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Bullish Briscoe Group to repay Covid-19 wage subsidy

Briscoe Group kitchenwares displayed.

Booming sales of homewares have prompted Briscoe Group to repay the $11.5 million wage subsidy it received from the government in the wake of the Covid-19 crisis. 

The company said in a statement on Friday that it experienced “continued strong sales during the third quarter” and was cautiously optimistic about its prospects for the remainder of the year.

Briscoe Group owns the Briscoes Homeware, Living & Giving and Rebel Sport retail chains.

In March, Briscoe Group cancelled a $28 million dividend scheduled for shareholders, and continued to pay all frontline employees 100 per cent of their normal pay throughout the lockdowns. 

“Management has confirmed that the sales momentum we saw leading into our half year results has continued into the third quarter,” said chair Dame Roseanne Meo. “Whilst we were unquestionably eligible for the first round of wage subsidy, our recent trading performance has given the board confidence to repay the subsidy in full.”

The retailer has closed no stores permanently since the outbreak of the pandemic, and made no staff redundant.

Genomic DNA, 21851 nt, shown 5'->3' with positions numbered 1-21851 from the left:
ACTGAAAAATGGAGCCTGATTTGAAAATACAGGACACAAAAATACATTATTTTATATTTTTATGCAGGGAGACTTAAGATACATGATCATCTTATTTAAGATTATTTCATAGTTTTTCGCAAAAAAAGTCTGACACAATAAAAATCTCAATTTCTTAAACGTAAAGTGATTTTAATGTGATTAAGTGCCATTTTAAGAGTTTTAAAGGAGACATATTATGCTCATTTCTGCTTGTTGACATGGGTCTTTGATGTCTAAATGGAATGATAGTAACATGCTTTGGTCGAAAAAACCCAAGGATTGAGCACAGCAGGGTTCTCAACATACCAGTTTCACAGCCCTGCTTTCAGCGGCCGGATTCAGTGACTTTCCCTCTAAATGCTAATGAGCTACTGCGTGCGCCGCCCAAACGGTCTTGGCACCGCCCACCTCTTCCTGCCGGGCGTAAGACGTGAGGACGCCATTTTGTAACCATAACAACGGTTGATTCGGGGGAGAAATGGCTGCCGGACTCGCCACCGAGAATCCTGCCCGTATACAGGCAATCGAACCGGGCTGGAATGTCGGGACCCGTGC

“It is a credit to the team led by Rod Duke that we have come through this once-in-a-generation crisis so strongly,” said Dame Roseanne. “The energy and success of the team in continuing with new developments and initiatives during this extraordinary period has far exceeded the board’s expectations.”

First-quarter sales for Briscoe Group were down 35.6 per cent in wake of government stay-home orders and the closure of stores and online sales during the most drastic lockdown level. But she described the rebound over the next two quarters as “equally as remarkable” leading to a half-year result broadly in line with the same period a year earlier.  

Third-quarter sales to October 25 will be released about November 3. 

Dame Roseanne said given the strong performance the board believed “it is the right decision for our company to pay back the $11.5 million”.

Retaining the dividend scheduled for March helped the company’s cash flow during the lockdown and the improved fortunes thereafter allowed the company to announce a $20 million half-year dividend instead. 

The company is still treading carefully as it heads towards the final quarter. 

“We are certainly not out of the woods but we are in good shape. Other companies have leveraged their balance sheets and, in some cases, have had to go to shareholders for more funds. We have not had to do this.

“We pride ourselves with having a strong balance sheet so we can continue to expand our economic footprint with new store openings which will inevitably lead to the creation of jobs. In that regard the company is playing its part in helping rebuild New Zealand,” said Dame Roseanne.

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